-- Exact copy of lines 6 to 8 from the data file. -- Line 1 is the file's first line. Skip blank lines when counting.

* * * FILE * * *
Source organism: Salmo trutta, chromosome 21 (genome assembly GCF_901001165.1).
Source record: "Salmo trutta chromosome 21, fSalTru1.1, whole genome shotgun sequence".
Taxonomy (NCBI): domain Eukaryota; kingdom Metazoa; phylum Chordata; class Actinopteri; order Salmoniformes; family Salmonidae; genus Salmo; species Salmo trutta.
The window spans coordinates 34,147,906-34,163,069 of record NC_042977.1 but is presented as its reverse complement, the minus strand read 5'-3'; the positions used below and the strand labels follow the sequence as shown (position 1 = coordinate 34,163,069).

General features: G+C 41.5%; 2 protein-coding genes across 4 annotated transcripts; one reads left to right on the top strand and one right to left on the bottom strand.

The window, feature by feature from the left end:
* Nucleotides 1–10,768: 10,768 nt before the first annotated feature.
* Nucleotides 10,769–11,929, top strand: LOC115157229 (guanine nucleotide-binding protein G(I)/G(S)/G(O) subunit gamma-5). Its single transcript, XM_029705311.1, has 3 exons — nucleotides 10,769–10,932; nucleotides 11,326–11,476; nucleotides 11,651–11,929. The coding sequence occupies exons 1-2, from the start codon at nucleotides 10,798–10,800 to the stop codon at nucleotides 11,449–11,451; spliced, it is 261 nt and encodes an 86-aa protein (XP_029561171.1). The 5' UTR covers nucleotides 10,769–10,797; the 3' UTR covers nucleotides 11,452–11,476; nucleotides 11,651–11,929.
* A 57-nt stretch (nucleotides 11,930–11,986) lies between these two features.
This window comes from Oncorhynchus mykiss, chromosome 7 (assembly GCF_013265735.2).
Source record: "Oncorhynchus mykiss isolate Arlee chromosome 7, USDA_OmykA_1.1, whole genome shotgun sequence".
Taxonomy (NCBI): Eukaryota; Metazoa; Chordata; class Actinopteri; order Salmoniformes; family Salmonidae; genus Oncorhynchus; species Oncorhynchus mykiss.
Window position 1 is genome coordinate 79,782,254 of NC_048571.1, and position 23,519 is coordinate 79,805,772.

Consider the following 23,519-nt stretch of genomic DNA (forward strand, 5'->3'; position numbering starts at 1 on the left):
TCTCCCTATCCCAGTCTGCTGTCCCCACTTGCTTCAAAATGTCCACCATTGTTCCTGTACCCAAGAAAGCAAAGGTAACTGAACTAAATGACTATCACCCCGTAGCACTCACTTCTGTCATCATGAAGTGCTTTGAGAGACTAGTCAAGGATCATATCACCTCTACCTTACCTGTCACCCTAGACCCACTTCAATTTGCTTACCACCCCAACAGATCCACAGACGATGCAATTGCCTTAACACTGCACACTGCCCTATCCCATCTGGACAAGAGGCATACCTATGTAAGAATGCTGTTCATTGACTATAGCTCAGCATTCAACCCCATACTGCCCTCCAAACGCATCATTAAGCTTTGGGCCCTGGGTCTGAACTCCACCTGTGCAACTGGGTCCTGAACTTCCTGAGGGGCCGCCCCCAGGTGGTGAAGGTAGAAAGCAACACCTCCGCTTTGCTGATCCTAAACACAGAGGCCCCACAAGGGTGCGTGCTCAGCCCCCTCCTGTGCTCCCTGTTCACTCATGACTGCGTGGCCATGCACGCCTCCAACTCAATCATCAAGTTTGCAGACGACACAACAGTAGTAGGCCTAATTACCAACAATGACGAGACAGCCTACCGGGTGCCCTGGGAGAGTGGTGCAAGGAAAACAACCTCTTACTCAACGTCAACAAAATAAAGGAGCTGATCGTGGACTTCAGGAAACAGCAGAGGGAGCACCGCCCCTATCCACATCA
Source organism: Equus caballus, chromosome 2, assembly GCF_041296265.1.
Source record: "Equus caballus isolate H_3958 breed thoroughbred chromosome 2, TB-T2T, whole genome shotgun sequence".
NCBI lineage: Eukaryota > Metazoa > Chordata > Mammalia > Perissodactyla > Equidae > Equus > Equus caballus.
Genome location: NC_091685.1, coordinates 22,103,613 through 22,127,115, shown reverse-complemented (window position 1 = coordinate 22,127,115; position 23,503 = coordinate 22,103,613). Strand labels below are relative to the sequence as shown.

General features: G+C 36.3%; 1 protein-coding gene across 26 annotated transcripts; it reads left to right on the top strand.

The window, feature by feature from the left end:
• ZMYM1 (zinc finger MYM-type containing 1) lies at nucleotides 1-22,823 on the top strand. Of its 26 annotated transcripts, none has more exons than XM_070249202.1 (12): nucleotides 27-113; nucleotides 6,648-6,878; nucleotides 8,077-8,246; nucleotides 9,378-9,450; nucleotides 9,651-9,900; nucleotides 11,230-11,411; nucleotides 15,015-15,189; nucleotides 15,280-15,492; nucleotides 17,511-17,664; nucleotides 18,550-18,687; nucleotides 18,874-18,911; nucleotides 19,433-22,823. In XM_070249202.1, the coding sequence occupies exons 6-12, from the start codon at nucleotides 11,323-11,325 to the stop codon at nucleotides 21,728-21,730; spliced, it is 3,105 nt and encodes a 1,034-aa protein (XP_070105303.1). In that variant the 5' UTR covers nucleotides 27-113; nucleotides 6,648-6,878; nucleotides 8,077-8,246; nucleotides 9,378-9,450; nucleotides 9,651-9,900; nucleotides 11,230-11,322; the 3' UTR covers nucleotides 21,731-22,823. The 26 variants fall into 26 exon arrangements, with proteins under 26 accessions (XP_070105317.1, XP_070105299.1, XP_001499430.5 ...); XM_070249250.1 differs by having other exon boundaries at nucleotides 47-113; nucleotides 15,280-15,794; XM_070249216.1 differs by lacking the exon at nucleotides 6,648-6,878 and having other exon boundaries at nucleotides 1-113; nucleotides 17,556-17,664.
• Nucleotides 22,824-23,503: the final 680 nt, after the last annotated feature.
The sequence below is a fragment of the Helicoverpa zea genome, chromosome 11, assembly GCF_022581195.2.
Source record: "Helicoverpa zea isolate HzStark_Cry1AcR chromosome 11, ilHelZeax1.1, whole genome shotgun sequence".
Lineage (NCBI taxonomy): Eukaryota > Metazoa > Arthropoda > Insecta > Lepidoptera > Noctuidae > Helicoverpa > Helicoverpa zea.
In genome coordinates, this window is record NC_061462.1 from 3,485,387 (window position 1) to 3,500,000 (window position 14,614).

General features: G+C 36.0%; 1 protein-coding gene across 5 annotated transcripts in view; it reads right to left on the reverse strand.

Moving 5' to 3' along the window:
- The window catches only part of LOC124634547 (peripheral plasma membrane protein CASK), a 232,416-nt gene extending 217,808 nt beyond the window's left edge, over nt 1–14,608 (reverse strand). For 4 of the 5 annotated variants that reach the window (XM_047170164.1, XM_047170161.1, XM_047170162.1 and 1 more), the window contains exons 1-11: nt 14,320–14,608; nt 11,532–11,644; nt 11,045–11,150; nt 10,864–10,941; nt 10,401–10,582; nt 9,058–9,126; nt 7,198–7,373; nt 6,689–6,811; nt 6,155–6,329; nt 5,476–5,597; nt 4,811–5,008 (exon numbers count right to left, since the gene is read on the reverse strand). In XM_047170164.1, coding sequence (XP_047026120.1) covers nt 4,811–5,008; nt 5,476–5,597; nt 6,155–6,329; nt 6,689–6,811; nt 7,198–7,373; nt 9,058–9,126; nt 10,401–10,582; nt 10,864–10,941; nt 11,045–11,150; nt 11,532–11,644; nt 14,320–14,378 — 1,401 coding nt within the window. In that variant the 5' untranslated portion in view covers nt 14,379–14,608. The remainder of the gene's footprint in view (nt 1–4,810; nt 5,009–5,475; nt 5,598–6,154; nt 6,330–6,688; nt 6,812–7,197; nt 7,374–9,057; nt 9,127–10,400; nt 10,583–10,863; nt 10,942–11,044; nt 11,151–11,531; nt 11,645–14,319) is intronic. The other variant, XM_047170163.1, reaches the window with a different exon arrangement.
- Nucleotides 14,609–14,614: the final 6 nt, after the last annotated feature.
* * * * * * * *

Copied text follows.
The window, feature by feature from the left end:
* Nucleotides 1–10,768: 10,768 nt before the first annotated feature.
* Nucleotides 10,769–11,929, top strand: LOC115157229 (guanine nucleotide-binding protein G(I)/G(S)/G(O) subunit gamma-5). Its single transcript, XM_029705311.1, has 3 exons — nucleotides 10,769–10,932; nucleotides 11,326–11,476; nucleotides 11,651–11,929. The coding sequence occupies exons 1-2, from the start codon at nucleotides 10,798–10,800 to the stop codon at nucleotides 11,449–11,451; spliced, it is 261 nt and encodes an 86-aa protein (XP_029561171.1). The 5' UTR covers nucleotides 10,769–10,797; the 3' UTR covers nucleotides 11,452–11,476; nucleotides 11,651–11,929.